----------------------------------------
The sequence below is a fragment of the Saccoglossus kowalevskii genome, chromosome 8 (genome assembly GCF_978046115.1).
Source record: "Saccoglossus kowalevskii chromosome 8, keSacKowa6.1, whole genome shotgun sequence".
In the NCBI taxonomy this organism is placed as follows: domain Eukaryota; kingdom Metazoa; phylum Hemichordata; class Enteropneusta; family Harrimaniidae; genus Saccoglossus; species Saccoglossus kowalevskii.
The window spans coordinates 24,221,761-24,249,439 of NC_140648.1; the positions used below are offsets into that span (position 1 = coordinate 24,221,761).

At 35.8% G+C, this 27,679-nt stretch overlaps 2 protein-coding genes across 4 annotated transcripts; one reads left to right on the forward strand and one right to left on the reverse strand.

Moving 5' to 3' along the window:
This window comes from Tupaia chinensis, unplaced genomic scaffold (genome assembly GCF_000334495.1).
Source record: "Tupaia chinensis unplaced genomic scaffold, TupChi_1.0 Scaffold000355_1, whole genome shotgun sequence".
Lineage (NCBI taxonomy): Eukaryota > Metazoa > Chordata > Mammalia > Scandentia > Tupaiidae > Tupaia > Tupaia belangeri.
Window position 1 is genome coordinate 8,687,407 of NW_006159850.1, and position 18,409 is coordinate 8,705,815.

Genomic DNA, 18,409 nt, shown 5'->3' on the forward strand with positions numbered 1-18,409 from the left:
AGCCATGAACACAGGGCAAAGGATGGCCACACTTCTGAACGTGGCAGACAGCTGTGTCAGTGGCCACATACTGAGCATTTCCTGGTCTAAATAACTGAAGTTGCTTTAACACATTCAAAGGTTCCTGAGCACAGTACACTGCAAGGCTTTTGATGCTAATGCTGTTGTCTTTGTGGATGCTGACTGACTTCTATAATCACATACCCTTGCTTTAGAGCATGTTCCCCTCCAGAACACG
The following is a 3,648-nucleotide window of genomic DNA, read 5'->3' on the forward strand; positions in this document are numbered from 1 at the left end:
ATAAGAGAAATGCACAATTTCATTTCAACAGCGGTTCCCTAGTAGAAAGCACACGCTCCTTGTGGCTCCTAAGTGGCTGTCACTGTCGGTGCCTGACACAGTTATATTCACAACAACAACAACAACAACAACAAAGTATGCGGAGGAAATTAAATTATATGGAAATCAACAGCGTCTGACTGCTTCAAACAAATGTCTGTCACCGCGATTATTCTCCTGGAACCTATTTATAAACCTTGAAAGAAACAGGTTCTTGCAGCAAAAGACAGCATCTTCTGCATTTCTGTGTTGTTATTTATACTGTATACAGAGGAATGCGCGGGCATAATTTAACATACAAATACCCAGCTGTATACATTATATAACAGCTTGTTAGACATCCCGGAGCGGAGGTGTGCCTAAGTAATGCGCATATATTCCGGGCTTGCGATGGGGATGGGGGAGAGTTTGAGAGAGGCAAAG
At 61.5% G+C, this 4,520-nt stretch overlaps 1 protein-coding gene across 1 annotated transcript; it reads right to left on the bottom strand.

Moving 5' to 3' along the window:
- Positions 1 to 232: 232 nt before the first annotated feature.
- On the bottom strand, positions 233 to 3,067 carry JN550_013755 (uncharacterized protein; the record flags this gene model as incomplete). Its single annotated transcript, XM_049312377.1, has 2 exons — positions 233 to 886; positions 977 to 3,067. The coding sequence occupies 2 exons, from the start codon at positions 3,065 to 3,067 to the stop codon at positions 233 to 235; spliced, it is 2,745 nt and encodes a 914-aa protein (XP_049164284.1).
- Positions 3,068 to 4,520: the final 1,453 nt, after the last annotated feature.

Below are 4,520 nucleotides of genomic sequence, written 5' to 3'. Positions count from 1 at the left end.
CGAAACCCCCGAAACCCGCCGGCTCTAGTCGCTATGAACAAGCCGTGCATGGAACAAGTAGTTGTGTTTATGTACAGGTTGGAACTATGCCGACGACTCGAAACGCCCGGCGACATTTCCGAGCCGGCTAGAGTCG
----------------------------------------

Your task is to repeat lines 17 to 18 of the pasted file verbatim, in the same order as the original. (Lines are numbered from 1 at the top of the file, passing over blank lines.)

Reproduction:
- Positions 1 to 232: 232 nt before the first annotated feature.
- On the bottom strand, positions 233 to 3,067 carry JN550_013755 (uncharacterized protein; the record flags this gene model as incomplete). Its single annotated transcript, XM_049312377.1, has 2 exons — positions 233 to 886; positions 977 to 3,067. The coding sequence occupies 2 exons, from the start codon at positions 3,065 to 3,067 to the stop codon at positions 233 to 235; spliced, it is 2,745 nt and encodes a 914-aa protein (XP_049164284.1).